Ethics and values are at the heart of a sustainable culture

Blog
02 April 2019

Tags: Ethical Values, Treatment of Employees

David Grayson: I am delighted to take on the chairmanship of IBE. Ethics and values are at the heart of creating a sustainable culture.

I have been involved in debates about, and the practice of, business and society, and the responsibilities of business, for almost all my adult life. I have never seen this as just about mitigating risks by minimising negative Social, Environmental and Economic (SEE) impacts; but also about creating opportunities through optimising positive SEE impacts. 

This is both doing the right thing, and also about creating the best possibilities for continuing into the indefinite future: true Corporate Sustainability.

As chair of IBE, I am going to be passionate about helping IBE to explain, as powerfully as we can, how ethics and values help a business to live its Purpose, take responsibility for its impacts, and become sustainable.

Back in 2011, as part of its 25th anniversary, the IBE asked me to contribute my thoughts on what the next 25 years would have in store for business, and business ethics.

My prediction was that we would see further rapid advances in information and communications technologies, and in social media which, combined would make transparency an inevitability and not a management choice. Now, in 2019, enforced transparency is already pervasive.

Practically, this means consumers, employees, investors, NGOs, are be able to learn so much more - in real-time - about companies and the way they behave. One writer memorably called the consequence of this the "Naked corporation”. 

Any company, for example, making cavalier claims about conditions in its supply chain, will find stakeholders talking directly to workers on a supplier’s factory floor, maybe across the world and exposing the reality real-time with photos sent from the factory worker’s mobile phone. 

I foresaw the potential impact on management behaviour as a form of paralysis, as managers would construct audit trails in case they have to subsequently justify their behaviour.  Wise companies seek to avoid this with robust values, recruiting and appraising against those values, and effective education and training - at all levels of the organisation - in ethical decision-making. 

This makes the work of the IBE all the more crucial. To meet the scale of future demand, that will require IBE being able to work with other providers such as business schools and management trainers.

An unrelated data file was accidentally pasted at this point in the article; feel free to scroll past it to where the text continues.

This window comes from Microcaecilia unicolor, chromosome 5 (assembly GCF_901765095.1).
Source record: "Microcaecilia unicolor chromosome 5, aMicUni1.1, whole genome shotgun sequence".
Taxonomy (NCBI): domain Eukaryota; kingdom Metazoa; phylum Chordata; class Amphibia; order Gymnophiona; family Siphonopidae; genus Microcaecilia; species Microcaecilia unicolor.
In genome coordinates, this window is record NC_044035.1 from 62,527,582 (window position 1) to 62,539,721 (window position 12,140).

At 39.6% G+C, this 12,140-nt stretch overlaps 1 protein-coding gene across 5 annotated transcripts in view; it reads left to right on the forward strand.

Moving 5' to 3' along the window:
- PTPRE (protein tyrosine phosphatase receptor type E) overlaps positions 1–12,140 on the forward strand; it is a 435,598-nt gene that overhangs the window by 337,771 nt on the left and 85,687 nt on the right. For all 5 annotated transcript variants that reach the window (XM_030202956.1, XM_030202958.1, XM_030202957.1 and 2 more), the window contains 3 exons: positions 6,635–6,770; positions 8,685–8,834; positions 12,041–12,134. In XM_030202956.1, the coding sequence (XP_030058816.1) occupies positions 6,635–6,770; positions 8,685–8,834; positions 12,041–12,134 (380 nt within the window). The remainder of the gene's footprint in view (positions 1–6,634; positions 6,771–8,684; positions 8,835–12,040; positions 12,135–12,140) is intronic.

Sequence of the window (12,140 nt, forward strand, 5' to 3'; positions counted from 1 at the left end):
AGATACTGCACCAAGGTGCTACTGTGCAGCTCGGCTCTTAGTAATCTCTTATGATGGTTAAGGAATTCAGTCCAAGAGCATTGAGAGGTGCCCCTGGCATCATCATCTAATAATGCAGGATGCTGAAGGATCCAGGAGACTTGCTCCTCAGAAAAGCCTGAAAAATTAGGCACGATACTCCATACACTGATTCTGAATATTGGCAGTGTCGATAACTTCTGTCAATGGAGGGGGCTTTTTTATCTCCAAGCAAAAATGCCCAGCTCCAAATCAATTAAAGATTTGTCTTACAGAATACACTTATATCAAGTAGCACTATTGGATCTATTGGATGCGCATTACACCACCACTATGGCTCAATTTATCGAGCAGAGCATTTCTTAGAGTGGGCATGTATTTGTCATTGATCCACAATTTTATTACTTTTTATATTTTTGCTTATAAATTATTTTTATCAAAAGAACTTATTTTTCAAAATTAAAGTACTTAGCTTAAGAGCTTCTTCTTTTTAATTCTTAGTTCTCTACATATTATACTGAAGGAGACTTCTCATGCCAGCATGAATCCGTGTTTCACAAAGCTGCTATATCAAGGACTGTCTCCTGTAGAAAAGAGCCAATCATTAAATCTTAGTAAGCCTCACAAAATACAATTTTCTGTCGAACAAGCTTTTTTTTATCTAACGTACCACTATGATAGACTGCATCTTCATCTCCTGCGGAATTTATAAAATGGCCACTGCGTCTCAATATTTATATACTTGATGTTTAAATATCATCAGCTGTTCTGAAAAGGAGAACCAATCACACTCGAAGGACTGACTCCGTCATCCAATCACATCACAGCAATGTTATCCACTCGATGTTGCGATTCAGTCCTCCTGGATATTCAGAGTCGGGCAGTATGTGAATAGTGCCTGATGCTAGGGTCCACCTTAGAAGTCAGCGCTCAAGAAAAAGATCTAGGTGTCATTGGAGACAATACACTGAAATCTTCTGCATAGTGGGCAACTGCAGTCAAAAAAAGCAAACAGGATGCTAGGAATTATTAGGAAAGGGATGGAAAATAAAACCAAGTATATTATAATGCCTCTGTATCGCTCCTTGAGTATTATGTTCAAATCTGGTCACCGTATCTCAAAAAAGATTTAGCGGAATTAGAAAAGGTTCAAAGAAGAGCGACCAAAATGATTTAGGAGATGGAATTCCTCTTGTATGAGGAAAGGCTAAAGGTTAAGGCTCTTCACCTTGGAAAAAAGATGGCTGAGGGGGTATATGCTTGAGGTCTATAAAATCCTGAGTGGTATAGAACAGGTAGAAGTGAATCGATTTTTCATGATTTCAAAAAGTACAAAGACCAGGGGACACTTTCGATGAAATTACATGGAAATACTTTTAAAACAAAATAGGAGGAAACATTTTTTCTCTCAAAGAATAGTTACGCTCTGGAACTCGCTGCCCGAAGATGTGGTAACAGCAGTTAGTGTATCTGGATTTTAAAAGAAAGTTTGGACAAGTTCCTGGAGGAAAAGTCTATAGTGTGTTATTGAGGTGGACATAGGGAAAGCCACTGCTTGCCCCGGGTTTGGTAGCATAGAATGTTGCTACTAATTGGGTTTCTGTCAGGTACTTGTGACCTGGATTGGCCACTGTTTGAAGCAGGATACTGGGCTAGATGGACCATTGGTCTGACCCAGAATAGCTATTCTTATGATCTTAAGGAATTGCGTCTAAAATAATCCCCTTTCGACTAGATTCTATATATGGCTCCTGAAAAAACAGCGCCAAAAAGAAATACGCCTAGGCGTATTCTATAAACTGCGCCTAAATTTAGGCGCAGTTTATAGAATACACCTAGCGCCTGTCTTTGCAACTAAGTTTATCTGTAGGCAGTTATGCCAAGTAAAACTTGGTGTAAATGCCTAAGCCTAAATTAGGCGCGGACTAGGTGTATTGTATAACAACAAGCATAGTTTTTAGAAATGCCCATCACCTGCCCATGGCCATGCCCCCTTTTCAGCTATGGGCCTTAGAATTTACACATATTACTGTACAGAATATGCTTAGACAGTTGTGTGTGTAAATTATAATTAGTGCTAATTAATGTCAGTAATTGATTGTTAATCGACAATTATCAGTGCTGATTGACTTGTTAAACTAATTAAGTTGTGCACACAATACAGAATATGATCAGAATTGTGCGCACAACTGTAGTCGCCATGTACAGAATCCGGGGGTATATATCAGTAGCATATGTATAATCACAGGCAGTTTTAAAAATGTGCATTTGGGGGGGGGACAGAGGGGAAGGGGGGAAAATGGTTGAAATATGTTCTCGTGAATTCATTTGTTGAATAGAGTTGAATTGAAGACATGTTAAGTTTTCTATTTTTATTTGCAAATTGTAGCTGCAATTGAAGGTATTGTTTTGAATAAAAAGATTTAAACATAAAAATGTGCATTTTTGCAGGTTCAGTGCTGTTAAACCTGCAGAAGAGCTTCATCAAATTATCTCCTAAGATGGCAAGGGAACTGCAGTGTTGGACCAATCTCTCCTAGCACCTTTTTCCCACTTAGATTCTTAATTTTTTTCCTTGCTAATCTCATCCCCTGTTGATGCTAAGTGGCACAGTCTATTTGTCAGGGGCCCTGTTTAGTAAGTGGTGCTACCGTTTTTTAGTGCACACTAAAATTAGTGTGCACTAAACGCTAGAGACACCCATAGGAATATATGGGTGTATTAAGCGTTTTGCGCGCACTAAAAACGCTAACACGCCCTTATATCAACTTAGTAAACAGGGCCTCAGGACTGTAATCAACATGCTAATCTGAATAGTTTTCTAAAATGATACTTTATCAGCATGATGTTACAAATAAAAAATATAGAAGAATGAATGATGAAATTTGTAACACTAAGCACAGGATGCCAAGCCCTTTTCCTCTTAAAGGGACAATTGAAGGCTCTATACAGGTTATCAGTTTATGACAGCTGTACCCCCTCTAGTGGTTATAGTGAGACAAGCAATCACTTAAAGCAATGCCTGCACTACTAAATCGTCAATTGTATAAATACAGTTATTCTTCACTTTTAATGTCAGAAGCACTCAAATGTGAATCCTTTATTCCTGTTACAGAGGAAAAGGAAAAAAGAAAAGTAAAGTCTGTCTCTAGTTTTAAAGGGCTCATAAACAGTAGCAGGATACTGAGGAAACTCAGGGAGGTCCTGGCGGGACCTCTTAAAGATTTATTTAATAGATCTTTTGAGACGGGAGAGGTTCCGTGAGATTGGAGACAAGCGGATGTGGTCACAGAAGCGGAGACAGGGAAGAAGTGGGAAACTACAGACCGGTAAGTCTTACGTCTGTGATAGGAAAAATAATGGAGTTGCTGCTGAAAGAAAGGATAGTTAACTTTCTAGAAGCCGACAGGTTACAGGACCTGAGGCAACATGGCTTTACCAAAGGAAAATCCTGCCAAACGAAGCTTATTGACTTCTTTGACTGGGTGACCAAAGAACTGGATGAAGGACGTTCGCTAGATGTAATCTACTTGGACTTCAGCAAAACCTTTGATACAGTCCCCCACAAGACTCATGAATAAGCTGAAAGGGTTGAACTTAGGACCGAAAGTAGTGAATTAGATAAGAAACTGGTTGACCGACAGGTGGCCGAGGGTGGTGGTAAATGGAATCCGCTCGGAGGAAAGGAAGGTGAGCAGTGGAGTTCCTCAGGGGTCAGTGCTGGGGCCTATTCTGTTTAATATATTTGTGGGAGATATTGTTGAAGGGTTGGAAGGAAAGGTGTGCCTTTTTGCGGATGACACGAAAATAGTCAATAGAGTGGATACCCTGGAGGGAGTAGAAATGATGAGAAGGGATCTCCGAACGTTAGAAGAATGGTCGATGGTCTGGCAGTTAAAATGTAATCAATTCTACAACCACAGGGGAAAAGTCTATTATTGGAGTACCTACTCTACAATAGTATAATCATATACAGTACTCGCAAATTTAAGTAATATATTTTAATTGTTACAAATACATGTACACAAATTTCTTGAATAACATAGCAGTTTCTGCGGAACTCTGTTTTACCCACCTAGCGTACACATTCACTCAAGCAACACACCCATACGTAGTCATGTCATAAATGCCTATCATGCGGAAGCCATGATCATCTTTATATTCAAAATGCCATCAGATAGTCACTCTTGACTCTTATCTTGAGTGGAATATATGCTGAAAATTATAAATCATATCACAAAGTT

I want us to be able to show that ethical values are timely and timeless, whatever the size or age or industry sector of a business; and indeed, read across to the public and Voluntary & Community sectors too.

It is important that we are accessible: not just to specialist Ethics and Compliance Officers, but to managers and employees generally. Any employee – whatever their role or pay-grade – should feel confident and able to speak out and speak up, if they are concerned about unethical behaviour. This is why I am particularly excited about one of the latest IBE initiatives: a new mobile App to help employees to speak up.

I am very much looking forward to meeting current and potential supporters, partners and associates; and to working with you to help make ethics and values central to successful and sustainable businesses in the 2020s and beyond. 

Above all, I am going to be working to ensure that IBE is around and central to debates in 2036 – the 50th anniversary of IBE. 

Author

Professor David Grayson CBE
Professor David Grayson CBE

Chair

David is Emeritus Professor of Corporate Responsibility at Cranfield School of Management. From 2007-2017, he was director of the Doughty Centre for Corporate Responsibility and Professor of Corporate Responsibility.

David became Chair of the Trustees Board on 01 April 2019.

He joined Cranfield in April 2007, after a thirty year career as a social entrepreneur and campaigner for responsible business, diversity, and small business development. This included founding Project North East which has now worked in nearly 60 countries around the world; being the founding CEO of the Prince's Youth Business Trust and serving as a managing-director of Business in the Community.

David has an Honorary Doctorate of Law from London South Bank University and was a visiting Senior Fellow at the CSR Initiative of the Kennedy School of Government, Harvard (2005-10).

He has served on various charity and public sector boards over the past 30 years. These have included the boards of the National Co-operative Development Agency, The Prince of Wales' Innovation Trust and the Strategic Rail Authority. He chaired the National Disability Council and the Business Link Accreditation Board; in each case appointed by the Major Government and re-appointed by the Blair administration.

He is currently chairman of the national charity Carers UK championing the role of 6.5million Britons caring for a loved one. He is a former chairman of one of the UK's larger social enterprises and largest eldercare providers, Housing & Care 21 during which the organisation made corporate history by becoming the first-ever not-for-profit successfully to acquire a publicly quoted group of companies. David received an OBE for services to industry in 1994 and a CBE for services to disability in 1999.

David has written a number of books on responsible business and corporate sustainability including most recently: ‘All in - The Future of Business Leadership’ with Chris Coulter and Mark Lee. He is part of the faculty of the Forward Institute and of the Circle of Advisers for Business Fights Poverty

The Guardian has named David as one of ten top global tweeters on sustainable leadership alongside Al Gore, Tim Cook - CEO of Apple, and Facebook's COO Sheryl Sandberg

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